“False Mirror, Magritte” is part of Stephen Hansen’s “Great Moments in Art” at Zenith Salon, a show that features comic artisans standing or sitting on hanging wooden platforms in front of noted masterworks. (Stephen Hansen/Zenith Gallery)

Stephen Hansen’s “Great Moments in Art” might be described as a one-joke show, except that the gags just keep coming. Zenith Salon’s latest showcase for the frisky New Mexico artist features his usual big-nosed, soft-bodied alter egos — ­comic-strip nebbishes brought to 3-D life with papier-mâché and other materials. Now they’ve become painters, capable of impressive copies of Vermeer, Rembrandt, Picasso and many others. Wearing the paint-spattered coveralls of house painters, the comic artisans stand or sit on hanging wooden platforms in front of noted masterworks, each one painstakingly simulated by Hansen.

Actually, not all the painters are on wooden platforms. The one who’s touching up Botticelli’s Venus perches on a seashell that mirrors the one from which the goddess has just been born. Such visual quips abound. A craftsman who is trying to work on Salvador Dali’s flaccid clocks finds that his brush and bucket also have gone mushy. The guy in front of a Van Gogh canvas has an even bigger problem: Crows have flown off the surface and grabbed his tools. Sometimes there are two clowns, a classic vaudeville format, so one can point out the other’s error. That Magritte was supposed to feature an apple, not an eggplant, you bumbler!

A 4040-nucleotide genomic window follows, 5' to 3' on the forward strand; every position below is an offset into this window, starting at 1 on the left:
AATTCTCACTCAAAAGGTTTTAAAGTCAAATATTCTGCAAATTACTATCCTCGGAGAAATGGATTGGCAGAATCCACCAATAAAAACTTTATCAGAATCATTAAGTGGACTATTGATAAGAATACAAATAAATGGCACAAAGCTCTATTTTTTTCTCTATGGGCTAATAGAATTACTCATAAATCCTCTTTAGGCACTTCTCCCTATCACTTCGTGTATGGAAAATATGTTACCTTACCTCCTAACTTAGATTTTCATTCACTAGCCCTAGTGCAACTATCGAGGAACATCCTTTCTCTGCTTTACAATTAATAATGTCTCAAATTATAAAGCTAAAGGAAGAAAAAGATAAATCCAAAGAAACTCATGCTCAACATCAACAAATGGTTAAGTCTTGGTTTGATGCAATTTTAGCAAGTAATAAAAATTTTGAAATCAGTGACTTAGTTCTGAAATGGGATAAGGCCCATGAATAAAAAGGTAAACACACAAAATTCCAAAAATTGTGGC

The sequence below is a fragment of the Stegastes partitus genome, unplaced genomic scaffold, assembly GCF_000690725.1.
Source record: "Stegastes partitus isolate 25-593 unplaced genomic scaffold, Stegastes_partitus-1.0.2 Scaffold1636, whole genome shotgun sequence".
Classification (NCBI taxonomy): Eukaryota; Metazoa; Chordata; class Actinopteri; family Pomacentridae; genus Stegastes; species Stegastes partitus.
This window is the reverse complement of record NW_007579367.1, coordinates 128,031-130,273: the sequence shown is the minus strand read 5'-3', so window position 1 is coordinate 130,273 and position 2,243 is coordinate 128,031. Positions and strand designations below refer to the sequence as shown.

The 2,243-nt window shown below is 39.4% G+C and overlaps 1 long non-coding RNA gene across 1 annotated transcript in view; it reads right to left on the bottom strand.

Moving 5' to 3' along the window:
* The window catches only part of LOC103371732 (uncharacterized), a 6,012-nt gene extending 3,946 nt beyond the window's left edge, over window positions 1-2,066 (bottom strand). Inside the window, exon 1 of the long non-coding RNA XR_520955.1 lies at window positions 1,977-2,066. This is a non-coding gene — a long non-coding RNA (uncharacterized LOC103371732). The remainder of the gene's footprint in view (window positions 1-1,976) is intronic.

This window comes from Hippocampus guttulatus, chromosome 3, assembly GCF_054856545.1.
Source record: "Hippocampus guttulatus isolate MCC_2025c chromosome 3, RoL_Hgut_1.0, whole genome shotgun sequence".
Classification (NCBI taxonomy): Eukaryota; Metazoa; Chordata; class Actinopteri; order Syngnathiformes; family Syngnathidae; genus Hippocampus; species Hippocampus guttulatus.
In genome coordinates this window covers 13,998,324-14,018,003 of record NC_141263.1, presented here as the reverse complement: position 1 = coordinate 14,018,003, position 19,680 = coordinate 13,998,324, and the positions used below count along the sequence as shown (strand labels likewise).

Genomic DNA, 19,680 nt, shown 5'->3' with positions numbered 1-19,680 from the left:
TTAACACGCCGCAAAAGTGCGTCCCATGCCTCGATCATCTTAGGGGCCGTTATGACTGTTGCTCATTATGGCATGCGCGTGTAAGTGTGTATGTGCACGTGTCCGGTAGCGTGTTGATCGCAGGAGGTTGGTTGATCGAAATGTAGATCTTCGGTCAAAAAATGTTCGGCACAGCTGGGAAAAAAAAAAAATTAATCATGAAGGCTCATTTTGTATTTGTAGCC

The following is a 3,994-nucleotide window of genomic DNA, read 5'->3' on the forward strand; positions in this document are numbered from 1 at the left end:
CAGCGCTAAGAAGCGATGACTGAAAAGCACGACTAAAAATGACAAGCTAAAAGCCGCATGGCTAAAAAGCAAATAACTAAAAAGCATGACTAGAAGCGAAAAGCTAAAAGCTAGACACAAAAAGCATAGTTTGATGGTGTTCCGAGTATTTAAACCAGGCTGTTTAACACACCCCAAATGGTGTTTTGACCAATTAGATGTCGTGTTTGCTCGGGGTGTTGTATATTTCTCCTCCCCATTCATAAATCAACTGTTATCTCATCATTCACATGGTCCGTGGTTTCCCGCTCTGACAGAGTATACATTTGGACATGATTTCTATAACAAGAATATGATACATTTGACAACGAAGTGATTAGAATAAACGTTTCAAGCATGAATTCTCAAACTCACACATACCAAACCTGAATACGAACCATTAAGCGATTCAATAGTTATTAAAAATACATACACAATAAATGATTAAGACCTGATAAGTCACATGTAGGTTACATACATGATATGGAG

Hansen clearly wants his art history slapstick to elicit smiles. But he does dispense a little commentary as well. Brushes yield to rollers, not always well controlled, when the painters reproduce the color fields of Mondrian and Rothko. An artisan leers at one of Hopper’s women, or redirects the female gaze of a Lichtenstein picture derived from a true-romance comic. Sometimes the traffic goes the other way, and creatures leave paintings to commune with the painters.

The most cosmic exchange recasts a famous image from the Sistine ceiling. In the beginning, Hansen puckishly suggests, was the paintbrush.

Great Moments in Art: Works by Stephen Hansen On view through Jan. 30 at Zenith Salon, 1429 Iris St. NW. 202-783-2963. zenithgallery.com.

“Flashes in Red,” by photographer Eduardo Gyles, who uses macro lenses for elegant close-ups. Gyles’s works are featured in “Color Texture Shape,” a five-artist show at the Watergate Gallery. (Eduardo Gyles /Watergate Gallery & Frame Design)
Color Texture Shape

“Color Texture Shape,” a five-artist show at the Watergate Gallery, encompasses painting, sculpture and photography. But some of its most intriguing entries are somewhere in between.

Haitian American artist Wainwright Dawson’s wall sculptures are lively street-scene miniatures, partly painted and constructed entirely of found objects. Restaurants, hotel and bars beckon, as do the figures of women; some are photographs cut from magazines, while others are 3-D figurines.

The tropical openness Dawson depicts is a contrast to Helen Zughaib’s gouache of a woman behind an actual wooden screen of the sort used in the Middle East to protect homes from sun, and women from men’s eyes.

Zughaib is in the contrast business, juxtaposing Arab tradition and American modernity. She’s also showing an Islamic prayer rug that incorporates a border of U.S. flags.